Journalist’s career wiped by The New York Times

May 9, 2009

Journalist's career wiped by The New York TimesThose of us who write exclusively online have one major fear, besides unemployment of course. That fear is having our work wiped by an overzealous editor or member of the IT department. For Thomas Crampton, a journalist formerly with The New York Times and the International Herald Tribune, that fear recently became reality.

Although my writing isn’t in the same league as full-time journalists working for newspapers, it earns me a living and is currently a big part of my life. I may merely be a blogger but I would be distraught to lose the back-catalog of thousands of articles I have written over the past few years. So I have the utmost sympathy for Thomas Crampton today.

Crampton worked for The New York Times and the International Herald Tribune for over a decade. He submitted articles from a wide variety of places including war zones and hospital wards in his years at both publications. His work was professional and his pieces an important part of a written history which should last for many years to come.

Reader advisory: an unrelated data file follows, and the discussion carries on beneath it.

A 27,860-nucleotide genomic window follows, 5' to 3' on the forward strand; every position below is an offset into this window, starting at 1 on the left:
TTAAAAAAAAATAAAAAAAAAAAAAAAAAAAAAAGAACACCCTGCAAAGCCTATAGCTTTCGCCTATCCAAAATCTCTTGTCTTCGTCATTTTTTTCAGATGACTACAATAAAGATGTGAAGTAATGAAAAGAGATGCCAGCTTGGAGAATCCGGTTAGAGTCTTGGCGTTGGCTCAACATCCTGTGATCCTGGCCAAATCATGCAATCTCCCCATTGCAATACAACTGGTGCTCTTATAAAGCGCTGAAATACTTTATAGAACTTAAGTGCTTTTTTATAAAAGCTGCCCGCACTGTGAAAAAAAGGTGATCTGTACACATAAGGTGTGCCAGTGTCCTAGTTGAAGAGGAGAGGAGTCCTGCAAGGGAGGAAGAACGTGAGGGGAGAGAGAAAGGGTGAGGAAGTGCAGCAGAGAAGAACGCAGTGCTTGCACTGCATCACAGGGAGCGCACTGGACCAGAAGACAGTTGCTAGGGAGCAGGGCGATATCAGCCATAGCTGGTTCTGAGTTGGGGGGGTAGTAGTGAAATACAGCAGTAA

Unfortunately, that’s not to be the case.

The Web sites of the two newspapers merged about a month ago, with the archives of the IHT being consumed into The NY Times. Consumed is the operative word because rather than remaining live and being readily available, the archives were erased in the move. As a result, Thomas Crampton’s journalistic career at the IHT has been wiped from existence.

Crampton was, obviously, distraught to find this was the case and has written an open letter to Arthur Sulzberger, the publisher of The New York Times, to express his grievances and ask, rather fairly, for the articles to be resurrected on the Internet. If that isn’t possible then he would at least like the chance to grab a digital copy of the articles for his own reference.

This brings up some interesting questions. The New York Times obviously owns the content and has the right to do what it wants with it. But is it morally right to wipe a journalist’s body of work off the face of the planet? And without notice or providing him with a back-up? I don’t think so.